Luiz Inacio Lula da Silva, the former Brazilian President who played a key role in Rio de Janeiro's successful bid for the 2016 Olympic and Paralympic Games, has been sentenced to nine-and-a-half years in prison.
A judge found him of guilty of accepting bribes from an engineering firm in return for assistance in winning contracts with state oil company Petrobras.
It marks the latest step in a series of corruption convictions connected to the Operation Car Wash investigation.
The case marks the first of five charges against Lula.
He could remain free pending an appeal, however, and the trial process is expected to continue for the next six months.
The 71-year-old, who served as President between 2003 and 2011, denies wrongdoing and claims the trial is politically motivated.
He has expressed interest in running for the position again next year for the left-wing Workers Party (PT).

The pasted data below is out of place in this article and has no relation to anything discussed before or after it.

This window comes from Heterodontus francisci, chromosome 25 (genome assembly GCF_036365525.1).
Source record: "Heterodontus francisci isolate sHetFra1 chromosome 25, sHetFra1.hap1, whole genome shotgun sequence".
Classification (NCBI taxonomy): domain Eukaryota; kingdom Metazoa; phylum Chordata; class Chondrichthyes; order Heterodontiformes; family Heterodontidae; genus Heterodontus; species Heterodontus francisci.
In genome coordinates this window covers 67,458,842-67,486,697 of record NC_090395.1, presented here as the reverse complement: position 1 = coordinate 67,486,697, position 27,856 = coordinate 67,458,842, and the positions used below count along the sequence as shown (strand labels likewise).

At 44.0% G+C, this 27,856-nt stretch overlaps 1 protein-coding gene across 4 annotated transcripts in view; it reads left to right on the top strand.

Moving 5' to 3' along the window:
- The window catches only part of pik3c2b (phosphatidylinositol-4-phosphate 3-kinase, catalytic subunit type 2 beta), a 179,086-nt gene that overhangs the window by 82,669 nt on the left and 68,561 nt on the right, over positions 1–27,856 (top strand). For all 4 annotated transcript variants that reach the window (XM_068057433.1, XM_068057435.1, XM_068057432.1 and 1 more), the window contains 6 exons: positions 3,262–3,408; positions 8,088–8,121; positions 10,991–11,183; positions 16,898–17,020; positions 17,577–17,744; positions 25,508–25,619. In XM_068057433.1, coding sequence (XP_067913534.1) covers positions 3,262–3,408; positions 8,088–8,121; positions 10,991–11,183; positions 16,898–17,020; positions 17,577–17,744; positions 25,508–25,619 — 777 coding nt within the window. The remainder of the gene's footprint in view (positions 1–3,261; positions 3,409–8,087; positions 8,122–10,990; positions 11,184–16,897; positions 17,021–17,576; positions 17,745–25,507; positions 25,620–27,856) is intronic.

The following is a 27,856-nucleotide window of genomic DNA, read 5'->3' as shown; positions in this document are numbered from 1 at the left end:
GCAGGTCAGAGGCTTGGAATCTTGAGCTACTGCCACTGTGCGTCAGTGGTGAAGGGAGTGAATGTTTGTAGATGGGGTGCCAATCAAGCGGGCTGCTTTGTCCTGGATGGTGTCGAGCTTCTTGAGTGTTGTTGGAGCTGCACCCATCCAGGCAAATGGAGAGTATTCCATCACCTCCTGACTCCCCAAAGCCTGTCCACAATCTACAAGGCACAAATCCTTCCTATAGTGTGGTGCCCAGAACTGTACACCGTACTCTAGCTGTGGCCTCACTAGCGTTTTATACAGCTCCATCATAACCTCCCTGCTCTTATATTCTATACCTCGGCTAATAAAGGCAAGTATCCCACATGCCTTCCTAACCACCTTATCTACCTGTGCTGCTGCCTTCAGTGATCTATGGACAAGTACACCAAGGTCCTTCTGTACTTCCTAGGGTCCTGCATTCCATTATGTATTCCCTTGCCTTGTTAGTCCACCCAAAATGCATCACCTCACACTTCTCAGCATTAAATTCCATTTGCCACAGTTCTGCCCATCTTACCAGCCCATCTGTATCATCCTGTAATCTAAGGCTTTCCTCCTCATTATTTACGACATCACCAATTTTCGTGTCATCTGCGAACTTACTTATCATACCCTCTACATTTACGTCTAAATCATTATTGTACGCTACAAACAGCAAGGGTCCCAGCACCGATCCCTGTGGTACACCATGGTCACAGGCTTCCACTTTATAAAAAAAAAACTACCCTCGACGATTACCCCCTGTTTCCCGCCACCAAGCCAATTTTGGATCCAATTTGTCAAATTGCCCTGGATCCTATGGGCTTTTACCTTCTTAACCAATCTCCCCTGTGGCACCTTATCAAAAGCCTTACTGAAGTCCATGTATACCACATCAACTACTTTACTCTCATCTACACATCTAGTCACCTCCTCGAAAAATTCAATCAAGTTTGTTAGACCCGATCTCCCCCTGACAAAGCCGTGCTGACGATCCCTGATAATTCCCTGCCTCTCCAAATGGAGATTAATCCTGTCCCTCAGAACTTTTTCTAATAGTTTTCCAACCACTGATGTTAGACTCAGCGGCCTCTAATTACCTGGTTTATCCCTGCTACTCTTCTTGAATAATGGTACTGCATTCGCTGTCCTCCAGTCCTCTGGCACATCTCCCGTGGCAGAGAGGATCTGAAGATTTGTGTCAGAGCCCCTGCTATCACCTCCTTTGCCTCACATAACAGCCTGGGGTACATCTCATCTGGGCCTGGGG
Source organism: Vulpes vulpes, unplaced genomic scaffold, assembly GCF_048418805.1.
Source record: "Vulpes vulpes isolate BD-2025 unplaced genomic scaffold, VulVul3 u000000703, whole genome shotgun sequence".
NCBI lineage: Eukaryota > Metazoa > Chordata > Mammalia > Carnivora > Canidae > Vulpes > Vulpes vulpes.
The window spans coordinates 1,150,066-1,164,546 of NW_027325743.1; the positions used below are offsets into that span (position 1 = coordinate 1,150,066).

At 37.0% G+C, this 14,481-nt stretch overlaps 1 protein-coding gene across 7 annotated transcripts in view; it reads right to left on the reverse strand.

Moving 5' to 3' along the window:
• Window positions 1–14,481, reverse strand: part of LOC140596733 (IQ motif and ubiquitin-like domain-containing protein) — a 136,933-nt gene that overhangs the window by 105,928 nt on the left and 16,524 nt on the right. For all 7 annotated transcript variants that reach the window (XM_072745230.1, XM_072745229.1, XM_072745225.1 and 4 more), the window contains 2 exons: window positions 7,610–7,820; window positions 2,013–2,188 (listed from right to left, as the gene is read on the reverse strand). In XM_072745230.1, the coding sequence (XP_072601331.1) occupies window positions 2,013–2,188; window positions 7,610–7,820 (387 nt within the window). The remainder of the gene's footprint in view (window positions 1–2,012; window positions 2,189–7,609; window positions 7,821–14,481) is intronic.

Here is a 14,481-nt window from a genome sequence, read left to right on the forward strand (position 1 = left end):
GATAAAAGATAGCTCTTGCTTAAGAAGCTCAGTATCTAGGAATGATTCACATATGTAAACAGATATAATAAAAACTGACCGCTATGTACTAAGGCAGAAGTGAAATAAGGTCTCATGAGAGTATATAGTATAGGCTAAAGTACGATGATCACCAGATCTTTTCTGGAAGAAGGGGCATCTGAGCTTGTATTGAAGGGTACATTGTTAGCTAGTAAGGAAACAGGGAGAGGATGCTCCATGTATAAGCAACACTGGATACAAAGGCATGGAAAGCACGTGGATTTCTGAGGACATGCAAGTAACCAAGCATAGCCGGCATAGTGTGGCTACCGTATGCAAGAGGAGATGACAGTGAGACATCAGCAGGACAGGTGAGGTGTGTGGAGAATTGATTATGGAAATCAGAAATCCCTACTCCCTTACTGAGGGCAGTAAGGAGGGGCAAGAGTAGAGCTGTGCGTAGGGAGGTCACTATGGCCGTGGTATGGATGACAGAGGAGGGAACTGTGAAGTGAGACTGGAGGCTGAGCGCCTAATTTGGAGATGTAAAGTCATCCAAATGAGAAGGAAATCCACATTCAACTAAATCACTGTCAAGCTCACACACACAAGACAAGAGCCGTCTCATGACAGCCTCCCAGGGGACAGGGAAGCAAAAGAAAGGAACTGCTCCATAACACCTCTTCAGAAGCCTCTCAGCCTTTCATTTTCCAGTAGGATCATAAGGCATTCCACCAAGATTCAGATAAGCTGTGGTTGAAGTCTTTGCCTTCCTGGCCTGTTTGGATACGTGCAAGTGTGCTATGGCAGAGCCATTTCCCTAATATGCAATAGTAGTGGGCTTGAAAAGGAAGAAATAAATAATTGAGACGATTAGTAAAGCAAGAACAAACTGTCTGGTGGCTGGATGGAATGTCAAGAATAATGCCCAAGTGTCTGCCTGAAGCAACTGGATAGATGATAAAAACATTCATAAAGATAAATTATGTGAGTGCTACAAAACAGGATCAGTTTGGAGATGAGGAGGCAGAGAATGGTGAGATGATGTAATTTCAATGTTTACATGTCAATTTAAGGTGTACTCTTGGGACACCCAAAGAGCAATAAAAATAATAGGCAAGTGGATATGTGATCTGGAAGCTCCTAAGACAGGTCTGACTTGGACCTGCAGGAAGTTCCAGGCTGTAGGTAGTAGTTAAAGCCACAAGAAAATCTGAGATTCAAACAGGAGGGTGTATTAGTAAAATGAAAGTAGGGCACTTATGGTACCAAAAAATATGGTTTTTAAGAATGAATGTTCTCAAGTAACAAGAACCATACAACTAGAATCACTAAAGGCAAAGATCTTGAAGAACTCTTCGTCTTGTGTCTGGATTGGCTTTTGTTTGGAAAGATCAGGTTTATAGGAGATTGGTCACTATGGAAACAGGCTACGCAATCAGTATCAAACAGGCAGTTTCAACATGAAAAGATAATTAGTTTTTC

"For more than three years Lula has been subject to a politically motivated investigation," his lawyers said in a statement.
"No credible evidence of guilt has been produced, and overwhelming proof of his innocence blatantly ignored."
Lula presented to the International Olympic Committee (IOC) at the Session in Copenhagen in 2009, where the Brazilian city was awarded the Olympics in front of Madrid, Tokyo and Chicago.
His performance in the Danish capital was credited as a major reason for the success.
Lula's PT Presidential successor Dilma Rousseff was impeached from office for supposedly manipulating the budget last year.
Her replacement Michael Temer is also now facing corruption allegations.
It comes as Rio Olympic organisers continue to struggle to pay debts owed since the Games.
They are believed to owe at least BRL$87 million (£22 million/$28 million/€26 million) in outstanding payments to suppliers and third parties contracted for last year's event.
The Organising Committee will not be able to cease operating as a legal entity until all these debts are cleared and ongoing legal cases are resolved.
However, the IOC have made it clear at this week's Executive Board meeting that they will not be contributing any more money having already given Rio 2016 $1.53 billion (£1.19 billion/€1.34 billion).